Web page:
Stepping Out of Harm’s Way

Health, Psychology

There may be certain people in your life that you need to let go of. Your love and relationship with them doesn’t counteract the way they treat you. Some people don’t deserve to be in your life, even how much you want them to be. Each time they betray your trust and mistreat you, you find nostalgic memories, unable to understand your own emotion. A basic human need is connection. Letting go of that connection is a painful process, particularly when that connection is with parent. You find yourself missing them, wishing they aren’t like what everyone said, and most of all wanting to believe that they wouldn’t hurt you.

There is a different kind of hurt that can only come from a toxic parent – someone who is meant to love you. Kind of like being broken from the inside out.

How to Heal from a Toxic Parent by Karen Young

The abuse that you had as a child leads into your adult life because you still crave that affection, attention, and affirmation that you were denied in your childhood. You have issues with your self-worth and confidence. You grow up not knowing your value since you always thought of yourself as lazy, selfish, and not good enough. Yet as you age, you forget and forgive the person who told you this in the first place. You understand that people are human, and more than anything, you wish to create the relationship you never had.

How many times can you keep forgiving someone whose hurt you? When you sit down to think about it, the person whose hurt you the most has never said sorry. You let it go for the sake of love, and occasionally, they showed the side of them that gave you hope. You held onto those seldom, carefree moments, using them as an excuse for their bad behavior toward you.

We are more strongly motivated by intermittent reinforcement — having what we desire happen some of the time — than we are by getting what we want all of the time, or even never getting it.

Healing From a Toxic Childhood? The Two Words You Need Most by Peg Streep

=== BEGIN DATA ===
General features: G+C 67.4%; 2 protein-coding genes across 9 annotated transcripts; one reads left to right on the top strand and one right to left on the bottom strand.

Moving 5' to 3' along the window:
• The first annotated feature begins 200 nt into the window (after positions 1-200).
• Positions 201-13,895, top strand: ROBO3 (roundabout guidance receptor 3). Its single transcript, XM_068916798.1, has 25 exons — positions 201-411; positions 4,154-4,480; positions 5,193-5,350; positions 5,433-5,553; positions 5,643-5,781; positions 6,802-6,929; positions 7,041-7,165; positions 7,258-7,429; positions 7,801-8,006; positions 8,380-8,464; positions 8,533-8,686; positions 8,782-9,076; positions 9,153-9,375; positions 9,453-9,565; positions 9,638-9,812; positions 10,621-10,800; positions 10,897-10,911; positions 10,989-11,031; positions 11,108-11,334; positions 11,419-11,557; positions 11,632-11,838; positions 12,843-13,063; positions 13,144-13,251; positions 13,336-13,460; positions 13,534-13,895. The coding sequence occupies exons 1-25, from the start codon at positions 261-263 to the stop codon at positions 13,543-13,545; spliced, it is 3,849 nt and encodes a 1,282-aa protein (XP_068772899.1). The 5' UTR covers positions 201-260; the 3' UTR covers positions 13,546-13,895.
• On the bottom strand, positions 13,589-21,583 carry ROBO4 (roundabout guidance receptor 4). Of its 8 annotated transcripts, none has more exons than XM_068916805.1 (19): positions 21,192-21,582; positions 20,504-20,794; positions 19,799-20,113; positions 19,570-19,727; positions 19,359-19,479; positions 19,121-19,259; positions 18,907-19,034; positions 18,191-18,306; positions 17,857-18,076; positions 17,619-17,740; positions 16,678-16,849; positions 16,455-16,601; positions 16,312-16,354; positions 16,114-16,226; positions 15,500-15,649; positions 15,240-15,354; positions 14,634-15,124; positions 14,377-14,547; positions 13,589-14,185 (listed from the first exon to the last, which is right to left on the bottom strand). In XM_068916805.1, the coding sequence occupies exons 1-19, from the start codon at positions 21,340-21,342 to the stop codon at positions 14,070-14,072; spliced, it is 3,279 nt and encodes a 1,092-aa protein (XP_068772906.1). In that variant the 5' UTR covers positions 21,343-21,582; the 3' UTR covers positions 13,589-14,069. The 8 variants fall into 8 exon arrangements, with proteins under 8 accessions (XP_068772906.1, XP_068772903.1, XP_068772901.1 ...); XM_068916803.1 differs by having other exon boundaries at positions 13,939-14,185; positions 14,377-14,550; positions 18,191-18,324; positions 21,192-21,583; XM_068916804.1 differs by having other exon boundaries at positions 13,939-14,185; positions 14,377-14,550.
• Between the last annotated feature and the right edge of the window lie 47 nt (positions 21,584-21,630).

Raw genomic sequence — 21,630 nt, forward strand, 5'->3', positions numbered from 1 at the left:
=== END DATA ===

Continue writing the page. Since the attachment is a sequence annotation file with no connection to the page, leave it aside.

Maybe, the person you love that you need to let go is broken themselves. Maybe, they never knew how to love and have since treated you as a reflection of how they were treated. You feel empathy for them, but you can’t fix them. It’s not your job to. It’s not your fault they couldn’t be the person you wanted. No matter how much love and kindness you give to them, they’re never able to return it because they don’t love themselves. You wanted to see everything good you could in them, but there comes a point when you must face reality.

It’s okay to grieve.

Don’t try to be strong and hold it in. It hurts to lose someone, even by choice. It’s okay to miss them and want everything to go back to the way things were—familiarity is a comforting state. You’re allowed to worry about them and pray for them. But it’s time to think about yourself. You cannot control other people’s actions, despite wanting to. It’s time to start concerning yourself with your future, your happiness, and overall well-being.

Dealing with Divorce, Still

Psychology, Social

Fighting off the world with insecurity is a tough thing to do. It’s impossible to ignore. There’s something in you that craves constant validation and reassurance because of the part of you that doesn’t believe that the truth could be happy. Imagine this: your parents divorce during your pubescent years, you go through middle school with everyone smelling your family’s dirty laundry. You ignore every bit of hurt, and pretend like it’s all “normal,” whatever that means.